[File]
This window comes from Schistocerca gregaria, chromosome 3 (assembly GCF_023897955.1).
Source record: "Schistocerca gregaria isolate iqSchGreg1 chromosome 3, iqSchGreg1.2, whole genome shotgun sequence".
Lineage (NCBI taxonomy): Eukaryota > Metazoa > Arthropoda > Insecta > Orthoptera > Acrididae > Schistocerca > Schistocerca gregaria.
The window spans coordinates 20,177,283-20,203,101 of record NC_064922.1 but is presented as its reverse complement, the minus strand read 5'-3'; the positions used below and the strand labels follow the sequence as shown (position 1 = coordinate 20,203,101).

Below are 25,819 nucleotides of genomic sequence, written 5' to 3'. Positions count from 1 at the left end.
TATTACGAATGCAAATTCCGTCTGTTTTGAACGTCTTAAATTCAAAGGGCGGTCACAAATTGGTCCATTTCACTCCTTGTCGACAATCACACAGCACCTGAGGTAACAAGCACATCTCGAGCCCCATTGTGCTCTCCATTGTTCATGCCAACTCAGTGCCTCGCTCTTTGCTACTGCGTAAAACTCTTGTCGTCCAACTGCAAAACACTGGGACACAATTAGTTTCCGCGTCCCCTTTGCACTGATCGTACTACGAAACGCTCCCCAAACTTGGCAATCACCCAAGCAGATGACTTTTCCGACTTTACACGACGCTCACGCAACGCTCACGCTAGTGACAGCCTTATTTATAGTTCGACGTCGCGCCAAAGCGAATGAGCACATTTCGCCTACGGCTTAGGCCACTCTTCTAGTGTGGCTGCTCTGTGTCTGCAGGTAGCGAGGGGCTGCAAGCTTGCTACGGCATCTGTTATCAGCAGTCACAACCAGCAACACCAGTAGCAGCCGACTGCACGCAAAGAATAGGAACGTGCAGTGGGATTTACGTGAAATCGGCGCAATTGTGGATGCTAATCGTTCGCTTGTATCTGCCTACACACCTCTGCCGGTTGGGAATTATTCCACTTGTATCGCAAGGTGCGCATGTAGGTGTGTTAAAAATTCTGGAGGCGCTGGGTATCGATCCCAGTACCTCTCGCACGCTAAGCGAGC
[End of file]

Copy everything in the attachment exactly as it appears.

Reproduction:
This window comes from Schistocerca gregaria, chromosome 3 (assembly GCF_023897955.1).
Source record: "Schistocerca gregaria isolate iqSchGreg1 chromosome 3, iqSchGreg1.2, whole genome shotgun sequence".
Lineage (NCBI taxonomy): Eukaryota > Metazoa > Arthropoda > Insecta > Orthoptera > Acrididae > Schistocerca > Schistocerca gregaria.
The window spans coordinates 20,177,283-20,203,101 of record NC_064922.1 but is presented as its reverse complement, the minus strand read 5'-3'; the positions used below and the strand labels follow the sequence as shown (position 1 = coordinate 20,203,101).

Below are 25,819 nucleotides of genomic sequence, written 5' to 3'. Positions count from 1 at the left end.
TATTACGAATGCAAATTCCGTCTGTTTTGAACGTCTTAAATTCAAAGGGCGGTCACAAATTGGTCCATTTCACTCCTTGTCGACAATCACACAGCACCTGAGGTAACAAGCACATCTCGAGCCCCATTGTGCTCTCCATTGTTCATGCCAACTCAGTGCCTCGCTCTTTGCTACTGCGTAAAACTCTTGTCGTCCAACTGCAAAACACTGGGACACAATTAGTTTCCGCGTCCCCTTTGCACTGATCGTACTACGAAACGCTCCCCAAACTTGGCAATCACCCAAGCAGATGACTTTTCCGACTTTACACGACGCTCACGCAACGCTCACGCTAGTGACAGCCTTATTTATAGTTCGACGTCGCGCCAAAGCGAATGAGCACATTTCGCCTACGGCTTAGGCCACTCTTCTAGTGTGGCTGCTCTGTGTCTGCAGGTAGCGAGGGGCTGCAAGCTTGCTACGGCATCTGTTATCAGCAGTCACAACCAGCAACACCAGTAGCAGCCGACTGCACGCAAAGAATAGGAACGTGCAGTGGGATTTACGTGAAATCGGCGCAATTGTGGATGCTAATCGTTCGCTTGTATCTGCCTACACACCTCTGCCGGTTGGGAATTATTCCACTTGTATCGCAAGGTGCGCATGTAGGTGTGTTAAAAATTCTGGAGGCGCTGGGTATCGATCCCAGTACCTCTCGCACGCTAAGCGAGC